The humidity on the other hand…that’s a whole different story. The summer months of July and August are the steamiest months of the year. The humidity seems to suffocate you and the buildings act as insulation, so I literally melt the second I walk outside the door. I thought Florida was hot, but Japan is no joke. I’ve learned to give up on any hope of my hair and makeup lasting longer than 3 minutes.
What I love about this city is that it feels like it is always in flux. Among the swarms of people, things are always moving. But it never feels overwhelming. It’s organized chaos, and there is actually something quite calming about it. It’s hard to put into words.
The infamous Shibuya Crossing was possibly the most eye-opening. It’s known as the world’s busiest intersection and at any hour of the day, there are swarms of people waiting to cross it. At the very instant that the crosswalk light turns green, all these individual people seem to mesh into one. If you’re looking for that “Holy crap, I’m in Tokyo!” moment—this is the spot.
The whirls of people are complemented by flashing lights and animated billboards. But at night, it’s a whole different place. The city comes alive and it’s sensory overload at its finest. Robotic sounds from arcade games and neon signs make it feel like you’re trapped in a video game.
At the beginning, it seemed like a bit much. My first couple of days in Tokyo, I was feeling unexplainably tired and as soon as I returned to my apartment each evening, exhaustion hit me flat in the face. But I washed it right off because I’m in Tokyo and no one’s got time for that??.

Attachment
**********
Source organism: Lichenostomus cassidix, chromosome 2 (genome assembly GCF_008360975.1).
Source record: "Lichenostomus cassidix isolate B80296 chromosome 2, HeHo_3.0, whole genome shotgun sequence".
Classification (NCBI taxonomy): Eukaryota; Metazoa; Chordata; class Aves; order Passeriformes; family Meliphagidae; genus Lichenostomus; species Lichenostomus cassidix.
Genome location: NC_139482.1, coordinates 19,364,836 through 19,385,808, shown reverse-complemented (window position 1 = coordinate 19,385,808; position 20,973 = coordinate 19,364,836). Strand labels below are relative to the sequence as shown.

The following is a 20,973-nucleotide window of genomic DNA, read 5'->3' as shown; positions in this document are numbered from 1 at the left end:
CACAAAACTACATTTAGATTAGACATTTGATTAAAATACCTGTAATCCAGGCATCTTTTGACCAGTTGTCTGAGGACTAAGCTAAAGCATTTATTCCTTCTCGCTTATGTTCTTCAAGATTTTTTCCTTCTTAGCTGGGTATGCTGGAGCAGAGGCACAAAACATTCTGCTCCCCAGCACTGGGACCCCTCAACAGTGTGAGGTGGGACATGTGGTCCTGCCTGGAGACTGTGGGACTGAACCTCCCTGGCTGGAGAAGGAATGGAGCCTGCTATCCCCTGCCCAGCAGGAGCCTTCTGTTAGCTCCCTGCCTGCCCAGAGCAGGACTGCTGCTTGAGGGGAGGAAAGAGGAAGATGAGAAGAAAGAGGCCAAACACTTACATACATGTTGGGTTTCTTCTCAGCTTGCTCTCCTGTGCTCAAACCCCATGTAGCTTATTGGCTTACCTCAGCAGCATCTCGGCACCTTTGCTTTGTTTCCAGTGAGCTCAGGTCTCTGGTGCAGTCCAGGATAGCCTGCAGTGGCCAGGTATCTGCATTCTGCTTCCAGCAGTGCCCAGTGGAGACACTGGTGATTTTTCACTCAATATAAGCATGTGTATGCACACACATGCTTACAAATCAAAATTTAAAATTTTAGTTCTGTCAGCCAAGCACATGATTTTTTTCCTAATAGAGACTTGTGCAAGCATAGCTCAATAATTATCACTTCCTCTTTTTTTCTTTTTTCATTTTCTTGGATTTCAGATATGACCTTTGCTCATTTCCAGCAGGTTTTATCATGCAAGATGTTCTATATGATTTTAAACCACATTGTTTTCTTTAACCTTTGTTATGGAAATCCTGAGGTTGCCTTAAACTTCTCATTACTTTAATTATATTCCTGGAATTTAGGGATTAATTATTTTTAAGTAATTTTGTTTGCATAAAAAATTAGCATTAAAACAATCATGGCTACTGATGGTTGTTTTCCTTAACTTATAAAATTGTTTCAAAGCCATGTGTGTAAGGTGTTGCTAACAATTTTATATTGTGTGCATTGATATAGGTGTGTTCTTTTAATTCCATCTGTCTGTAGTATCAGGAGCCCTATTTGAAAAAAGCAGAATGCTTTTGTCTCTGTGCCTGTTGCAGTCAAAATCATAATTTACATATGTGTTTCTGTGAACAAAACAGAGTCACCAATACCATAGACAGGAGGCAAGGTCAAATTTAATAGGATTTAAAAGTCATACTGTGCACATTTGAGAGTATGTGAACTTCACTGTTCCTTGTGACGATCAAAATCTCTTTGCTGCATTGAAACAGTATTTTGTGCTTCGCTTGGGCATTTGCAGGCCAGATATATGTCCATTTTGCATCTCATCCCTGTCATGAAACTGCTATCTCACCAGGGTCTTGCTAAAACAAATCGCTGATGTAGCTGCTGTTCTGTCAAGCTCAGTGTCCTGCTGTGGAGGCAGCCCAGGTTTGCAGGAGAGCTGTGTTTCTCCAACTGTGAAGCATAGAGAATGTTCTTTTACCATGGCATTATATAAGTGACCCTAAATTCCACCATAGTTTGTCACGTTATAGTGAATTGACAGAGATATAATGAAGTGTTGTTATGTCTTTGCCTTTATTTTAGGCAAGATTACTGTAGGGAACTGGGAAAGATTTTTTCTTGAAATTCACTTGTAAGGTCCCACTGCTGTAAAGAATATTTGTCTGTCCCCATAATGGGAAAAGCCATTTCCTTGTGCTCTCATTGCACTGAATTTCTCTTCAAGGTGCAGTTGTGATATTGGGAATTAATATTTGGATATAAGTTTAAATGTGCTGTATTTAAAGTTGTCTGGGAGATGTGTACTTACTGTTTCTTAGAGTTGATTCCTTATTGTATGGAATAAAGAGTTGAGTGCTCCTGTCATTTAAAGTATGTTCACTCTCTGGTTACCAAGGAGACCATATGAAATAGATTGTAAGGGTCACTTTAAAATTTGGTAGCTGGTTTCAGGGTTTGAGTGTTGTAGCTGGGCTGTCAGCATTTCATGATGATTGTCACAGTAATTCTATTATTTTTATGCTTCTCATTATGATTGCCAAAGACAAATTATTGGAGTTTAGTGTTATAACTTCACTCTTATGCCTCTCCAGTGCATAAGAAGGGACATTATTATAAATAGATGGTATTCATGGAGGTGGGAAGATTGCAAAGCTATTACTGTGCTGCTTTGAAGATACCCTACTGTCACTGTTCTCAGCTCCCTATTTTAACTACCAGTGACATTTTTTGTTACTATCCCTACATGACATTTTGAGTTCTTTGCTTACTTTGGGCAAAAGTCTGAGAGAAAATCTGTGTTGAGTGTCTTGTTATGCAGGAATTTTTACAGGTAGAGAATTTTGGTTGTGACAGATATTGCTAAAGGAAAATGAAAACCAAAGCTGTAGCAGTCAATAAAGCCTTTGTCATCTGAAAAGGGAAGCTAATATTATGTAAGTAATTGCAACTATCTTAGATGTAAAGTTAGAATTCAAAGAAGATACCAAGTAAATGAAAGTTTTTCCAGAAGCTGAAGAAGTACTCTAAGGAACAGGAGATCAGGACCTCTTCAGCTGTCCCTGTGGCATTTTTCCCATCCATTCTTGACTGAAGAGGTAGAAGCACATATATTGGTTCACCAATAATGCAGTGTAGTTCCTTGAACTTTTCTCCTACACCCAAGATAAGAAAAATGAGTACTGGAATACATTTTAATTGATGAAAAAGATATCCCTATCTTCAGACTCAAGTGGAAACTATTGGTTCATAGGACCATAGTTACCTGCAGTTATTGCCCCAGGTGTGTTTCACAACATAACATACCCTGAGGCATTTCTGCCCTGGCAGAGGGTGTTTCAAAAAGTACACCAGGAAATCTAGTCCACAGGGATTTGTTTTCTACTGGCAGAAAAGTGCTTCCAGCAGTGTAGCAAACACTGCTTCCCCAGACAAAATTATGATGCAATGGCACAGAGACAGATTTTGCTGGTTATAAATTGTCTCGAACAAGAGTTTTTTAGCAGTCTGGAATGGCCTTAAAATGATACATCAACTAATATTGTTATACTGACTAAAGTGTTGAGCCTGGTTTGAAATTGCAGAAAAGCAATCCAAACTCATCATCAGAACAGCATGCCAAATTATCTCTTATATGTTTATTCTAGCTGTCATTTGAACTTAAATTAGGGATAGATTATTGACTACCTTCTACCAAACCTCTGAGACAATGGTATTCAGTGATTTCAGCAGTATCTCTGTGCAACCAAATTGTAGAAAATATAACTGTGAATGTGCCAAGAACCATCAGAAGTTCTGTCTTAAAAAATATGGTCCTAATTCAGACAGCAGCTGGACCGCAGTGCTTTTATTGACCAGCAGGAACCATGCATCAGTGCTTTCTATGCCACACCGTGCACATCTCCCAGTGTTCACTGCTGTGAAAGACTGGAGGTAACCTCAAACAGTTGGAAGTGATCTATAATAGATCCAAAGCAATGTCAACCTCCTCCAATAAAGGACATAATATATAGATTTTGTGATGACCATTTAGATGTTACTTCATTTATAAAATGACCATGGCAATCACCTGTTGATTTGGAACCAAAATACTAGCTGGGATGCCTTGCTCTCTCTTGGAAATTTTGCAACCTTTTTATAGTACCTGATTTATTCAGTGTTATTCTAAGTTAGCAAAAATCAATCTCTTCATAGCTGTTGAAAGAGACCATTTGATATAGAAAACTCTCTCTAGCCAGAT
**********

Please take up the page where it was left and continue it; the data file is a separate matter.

Lost in Translation…Literally.
Another big hurdle: communication. Aside from the fact that I don’t know a word of Japanese besides, hello, thank you and beer—the tone of voice and facial expressions are completely different here. Regardless, I’ve gotten very good at using hand signals and awkwardly bowing when I don’t know what is being said to me. All it takes is a little patience and some good humor and you’re good to go.
But thankfully the Japanese are THE kindest people. Even through the language barriers, they are so patient and willing to help you. I was lost leaving the train station one time and a lady and her dog walked me all the way to where I needed to go. Another time, I dropped 1 yen on the bus without noticing. The cutest old man picked it up and walked all the way to the back of the bus with his cane, just to make sure I had my 1 yen that I had dropped. 1 yen is equivalent to exactly 0.0092 US dollhairs—so ya, totally pulled on my heart strings?.